Human Skills Relating to other people is vital in order to be a good manager. Workers come in about every temperament that can be imagined. It takes a manager with the right human skills to manage this variety of workers effectively. Diversity in the workplace is commonplace. The manager must understand different personality types and cultures to be able to supervise these workers. Human skills cannot be learned in a classroom; they are best learned by working with people. Gaining an understanding of personality types can be learned from books, but practice in dealing with diverse groups is the most meaningful preparation.
Computer Skills Technology changes so rapidly it is often difficult to keep up with the changes. It is necessary for managers to have computer skills in order to keep up with these rapid changes. Many of the processes that occur in offices, manufacturing plants, warehouses, and other work environments depend on computers and thus necessitate managers and workers who can skillfully use the technology. Although computers can cause headaches, at the same time they have simplified many of the tasks that are performed in the workplace.
Time-Management Skills Because the typical manager is a very busy person, it is important that time be managed effectively. This requires an understanding of how to allocate time to different projects and activities. A manager's time is often interrupted by telephone calls, problems with workers, meetings, others who just want to visit, and other seemingly uncontrollable factors. It is up to the manager to learn how to manage time so that work can be completed most efficiently. Good time-management skills can be learned, but managers must be willing to prioritize activities, delegate, deal with interruptions, organize work, and perform other acts that will make them better managers.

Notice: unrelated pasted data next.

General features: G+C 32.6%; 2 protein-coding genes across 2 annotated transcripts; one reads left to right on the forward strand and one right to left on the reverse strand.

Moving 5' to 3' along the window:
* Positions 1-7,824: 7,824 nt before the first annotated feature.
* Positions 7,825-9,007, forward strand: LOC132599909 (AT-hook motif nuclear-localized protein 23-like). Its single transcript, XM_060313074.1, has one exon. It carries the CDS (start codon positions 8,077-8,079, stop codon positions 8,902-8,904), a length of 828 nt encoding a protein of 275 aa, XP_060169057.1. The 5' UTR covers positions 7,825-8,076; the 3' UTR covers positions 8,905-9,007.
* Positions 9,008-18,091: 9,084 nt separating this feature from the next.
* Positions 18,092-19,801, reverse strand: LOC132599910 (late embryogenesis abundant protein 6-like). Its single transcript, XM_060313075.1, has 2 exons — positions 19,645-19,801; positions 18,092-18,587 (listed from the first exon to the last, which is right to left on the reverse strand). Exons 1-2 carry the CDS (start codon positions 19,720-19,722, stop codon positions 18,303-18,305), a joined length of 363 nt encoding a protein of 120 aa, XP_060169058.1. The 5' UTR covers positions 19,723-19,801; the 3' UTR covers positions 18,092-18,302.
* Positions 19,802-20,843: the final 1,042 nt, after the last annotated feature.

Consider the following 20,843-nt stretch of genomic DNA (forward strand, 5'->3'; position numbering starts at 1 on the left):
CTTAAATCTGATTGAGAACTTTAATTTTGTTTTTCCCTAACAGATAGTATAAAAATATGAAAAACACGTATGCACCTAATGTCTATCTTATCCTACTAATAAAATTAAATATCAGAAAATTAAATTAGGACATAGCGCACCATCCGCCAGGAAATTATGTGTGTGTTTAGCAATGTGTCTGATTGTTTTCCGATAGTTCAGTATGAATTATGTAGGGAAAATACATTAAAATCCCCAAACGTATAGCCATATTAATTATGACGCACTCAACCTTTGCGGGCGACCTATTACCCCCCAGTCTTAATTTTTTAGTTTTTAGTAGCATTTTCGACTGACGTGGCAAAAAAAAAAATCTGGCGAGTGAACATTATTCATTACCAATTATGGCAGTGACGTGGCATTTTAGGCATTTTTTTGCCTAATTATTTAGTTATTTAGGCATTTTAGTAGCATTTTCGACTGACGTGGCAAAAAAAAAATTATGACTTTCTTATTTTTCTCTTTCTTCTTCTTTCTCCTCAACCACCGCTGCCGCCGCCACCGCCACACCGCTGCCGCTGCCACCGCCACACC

Technical Skills Different from computer skills, technical skills are more closely related to the tasks that are performed by workers. A manager must know what the workers who are being supervised are doing on their jobs or assistance cannot be provided to them. For example, a manager who is supervising accountants needs to know the accounting processes; a manager who is supervising a machinist must know how to operate the equipment; and a manager who supervises the construction of a home must know the sequence of operations and how to perform them.
There are many views of management, or schools of management thought, that have evolved over the years. What follows is a brief discussion of some of the theories of management that have greatly affected how managers manage today.
Classical Thought The classical school of management thought emerged throughout the late 1800s and early 1900s as a result of the Industrial Revolution. Since the beginning of time, managers have needed to know how to perform the functions discussed earlier. The Industrial Revolution emphasized the importance of better management as organizations grew larger and more complex. As industry developed, managers had to develop systems for controlling inventory, production, scheduling, and human resources. It was the managers who emerged during the Industrial Revolution, many who had backgrounds in engineering, who discovered that they needed organized methods in order to find solutions to problems in the workplace.
Classical management theorists thought there was one way to solve management problems in the industrial organization. Generally, their theories assumed that people could make logical and rational decisions while trying to maximize personal gains from their work situations. The classical school of management is based on scientific management which has its roots in Henri Fayol's work in France and the ideas of German sociologist Max Weber. Scientific management is a type of management that bases standards upon facts. The facts are gathered by observation, experimentation, or sound reasoning. In the United States, scientific management was further developed by individuals such as Charles Babbage (1792871), Frederick W. Taylor (1856915), and Frank (1868924) and Lillian (1878972) Gilbreth.